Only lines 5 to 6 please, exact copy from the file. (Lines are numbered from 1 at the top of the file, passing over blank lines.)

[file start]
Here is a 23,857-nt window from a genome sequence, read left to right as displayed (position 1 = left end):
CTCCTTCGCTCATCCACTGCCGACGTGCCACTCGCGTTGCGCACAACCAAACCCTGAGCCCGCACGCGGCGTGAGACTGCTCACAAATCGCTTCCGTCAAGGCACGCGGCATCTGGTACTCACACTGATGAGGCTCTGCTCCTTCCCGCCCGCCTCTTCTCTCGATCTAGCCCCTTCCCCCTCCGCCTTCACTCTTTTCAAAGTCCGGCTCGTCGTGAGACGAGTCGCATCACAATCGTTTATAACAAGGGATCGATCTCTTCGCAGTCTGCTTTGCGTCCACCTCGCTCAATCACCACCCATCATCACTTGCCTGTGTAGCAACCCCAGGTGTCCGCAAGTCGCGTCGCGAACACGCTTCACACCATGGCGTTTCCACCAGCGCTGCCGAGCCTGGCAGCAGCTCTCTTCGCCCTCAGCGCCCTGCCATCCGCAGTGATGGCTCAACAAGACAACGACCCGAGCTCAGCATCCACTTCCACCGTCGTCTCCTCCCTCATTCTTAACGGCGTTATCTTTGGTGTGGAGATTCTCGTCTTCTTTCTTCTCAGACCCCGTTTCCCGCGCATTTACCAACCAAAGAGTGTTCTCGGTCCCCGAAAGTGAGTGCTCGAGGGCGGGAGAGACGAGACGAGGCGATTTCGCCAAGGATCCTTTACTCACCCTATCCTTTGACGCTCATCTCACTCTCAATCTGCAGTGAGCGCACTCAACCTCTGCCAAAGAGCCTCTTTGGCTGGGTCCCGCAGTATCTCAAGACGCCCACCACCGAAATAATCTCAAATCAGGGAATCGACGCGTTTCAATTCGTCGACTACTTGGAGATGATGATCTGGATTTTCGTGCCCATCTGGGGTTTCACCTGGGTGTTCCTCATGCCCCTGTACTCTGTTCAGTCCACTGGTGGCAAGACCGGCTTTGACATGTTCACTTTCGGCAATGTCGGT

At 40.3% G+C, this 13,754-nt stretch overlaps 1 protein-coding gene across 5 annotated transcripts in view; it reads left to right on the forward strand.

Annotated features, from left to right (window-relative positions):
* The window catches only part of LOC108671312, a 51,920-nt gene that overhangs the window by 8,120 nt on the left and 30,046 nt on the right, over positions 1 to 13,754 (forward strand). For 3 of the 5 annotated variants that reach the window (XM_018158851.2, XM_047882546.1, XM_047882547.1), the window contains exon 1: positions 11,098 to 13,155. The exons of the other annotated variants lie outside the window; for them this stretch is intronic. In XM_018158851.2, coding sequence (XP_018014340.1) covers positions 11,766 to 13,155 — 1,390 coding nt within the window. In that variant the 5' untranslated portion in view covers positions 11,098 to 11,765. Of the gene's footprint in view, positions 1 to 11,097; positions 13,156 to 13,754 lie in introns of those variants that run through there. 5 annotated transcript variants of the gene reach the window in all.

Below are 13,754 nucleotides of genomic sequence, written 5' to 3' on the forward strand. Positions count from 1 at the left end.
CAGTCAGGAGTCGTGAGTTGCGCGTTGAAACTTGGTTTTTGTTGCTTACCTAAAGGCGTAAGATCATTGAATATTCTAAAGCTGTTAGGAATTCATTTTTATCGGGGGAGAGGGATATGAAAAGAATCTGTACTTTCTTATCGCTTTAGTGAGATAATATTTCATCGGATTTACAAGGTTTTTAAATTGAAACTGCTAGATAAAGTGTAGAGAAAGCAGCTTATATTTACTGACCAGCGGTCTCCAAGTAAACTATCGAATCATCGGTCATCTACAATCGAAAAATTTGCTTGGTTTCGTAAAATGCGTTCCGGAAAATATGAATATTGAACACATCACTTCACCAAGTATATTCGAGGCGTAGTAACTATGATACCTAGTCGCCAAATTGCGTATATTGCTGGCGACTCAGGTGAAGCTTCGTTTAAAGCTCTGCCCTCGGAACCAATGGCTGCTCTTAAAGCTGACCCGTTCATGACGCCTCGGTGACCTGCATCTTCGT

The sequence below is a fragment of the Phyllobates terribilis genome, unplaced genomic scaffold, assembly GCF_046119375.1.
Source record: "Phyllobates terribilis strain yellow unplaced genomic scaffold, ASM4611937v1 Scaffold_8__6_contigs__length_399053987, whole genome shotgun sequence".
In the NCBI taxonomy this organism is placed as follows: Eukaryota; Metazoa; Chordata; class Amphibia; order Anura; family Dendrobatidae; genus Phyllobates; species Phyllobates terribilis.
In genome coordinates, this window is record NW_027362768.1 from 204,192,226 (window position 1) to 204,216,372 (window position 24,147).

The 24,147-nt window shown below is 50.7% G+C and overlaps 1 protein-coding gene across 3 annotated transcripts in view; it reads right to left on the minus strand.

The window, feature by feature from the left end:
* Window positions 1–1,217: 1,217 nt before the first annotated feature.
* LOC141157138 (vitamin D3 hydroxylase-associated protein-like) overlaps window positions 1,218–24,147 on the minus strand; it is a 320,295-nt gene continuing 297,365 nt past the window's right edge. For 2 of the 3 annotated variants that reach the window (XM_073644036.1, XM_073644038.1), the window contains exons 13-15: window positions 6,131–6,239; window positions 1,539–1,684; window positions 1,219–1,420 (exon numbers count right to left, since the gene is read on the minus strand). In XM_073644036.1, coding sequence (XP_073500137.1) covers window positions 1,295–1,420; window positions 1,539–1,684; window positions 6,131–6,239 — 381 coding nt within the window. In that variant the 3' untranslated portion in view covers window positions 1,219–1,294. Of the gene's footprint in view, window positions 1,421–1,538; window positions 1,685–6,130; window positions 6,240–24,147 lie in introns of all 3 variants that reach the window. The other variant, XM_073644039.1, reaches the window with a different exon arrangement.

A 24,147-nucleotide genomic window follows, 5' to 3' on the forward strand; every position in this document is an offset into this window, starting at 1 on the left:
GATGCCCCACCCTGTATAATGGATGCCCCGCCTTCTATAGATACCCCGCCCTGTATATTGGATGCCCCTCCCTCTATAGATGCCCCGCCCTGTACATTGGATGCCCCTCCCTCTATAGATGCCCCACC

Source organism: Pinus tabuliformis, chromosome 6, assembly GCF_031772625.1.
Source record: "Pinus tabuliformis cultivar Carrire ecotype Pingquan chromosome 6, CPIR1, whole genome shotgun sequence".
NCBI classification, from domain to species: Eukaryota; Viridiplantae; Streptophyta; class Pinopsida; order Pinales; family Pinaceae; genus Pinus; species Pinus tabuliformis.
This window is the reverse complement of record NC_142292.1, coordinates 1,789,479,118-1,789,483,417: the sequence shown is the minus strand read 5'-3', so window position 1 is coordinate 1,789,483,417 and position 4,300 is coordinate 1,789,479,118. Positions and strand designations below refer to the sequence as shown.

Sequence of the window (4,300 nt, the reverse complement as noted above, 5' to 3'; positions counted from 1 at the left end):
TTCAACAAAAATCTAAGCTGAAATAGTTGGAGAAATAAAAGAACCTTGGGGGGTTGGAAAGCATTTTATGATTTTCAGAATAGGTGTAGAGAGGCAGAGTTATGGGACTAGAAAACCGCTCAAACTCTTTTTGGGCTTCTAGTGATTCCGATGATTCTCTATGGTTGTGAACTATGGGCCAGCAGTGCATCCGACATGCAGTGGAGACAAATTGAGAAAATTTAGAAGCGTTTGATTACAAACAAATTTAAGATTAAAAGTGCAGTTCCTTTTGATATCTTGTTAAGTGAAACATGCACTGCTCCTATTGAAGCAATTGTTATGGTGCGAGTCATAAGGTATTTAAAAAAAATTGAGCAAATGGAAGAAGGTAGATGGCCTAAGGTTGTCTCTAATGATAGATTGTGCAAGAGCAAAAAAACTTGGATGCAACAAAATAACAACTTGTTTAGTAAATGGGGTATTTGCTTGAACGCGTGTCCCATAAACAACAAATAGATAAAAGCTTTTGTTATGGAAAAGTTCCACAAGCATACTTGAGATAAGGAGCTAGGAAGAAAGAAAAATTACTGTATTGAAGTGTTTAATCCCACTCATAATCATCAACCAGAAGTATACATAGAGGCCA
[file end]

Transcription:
* The window catches only part of LOC108671312, a 51,920-nt gene that overhangs the window by 8,120 nt on the left and 30,046 nt on the right, over positions 1 to 13,754 (forward strand). For 3 of the 5 annotated variants that reach the window (XM_018158851.2, XM_047882546.1, XM_047882547.1), the window contains exon 1: positions 11,098 to 13,155. The exons of the other annotated variants lie outside the window; for them this stretch is intronic. In XM_018158851.2, coding sequence (XP_018014340.1) covers positions 11,766 to 13,155 — 1,390 coding nt within the window. In that variant the 5' untranslated portion in view covers positions 11,098 to 11,765. Of the gene's footprint in view, positions 1 to 11,097; positions 13,156 to 13,754 lie in introns of those variants that run through there. 5 annotated transcript variants of the gene reach the window in all.

Below are 13,754 nucleotides of genomic sequence, written 5' to 3' on the forward strand. Positions count from 1 at the left end.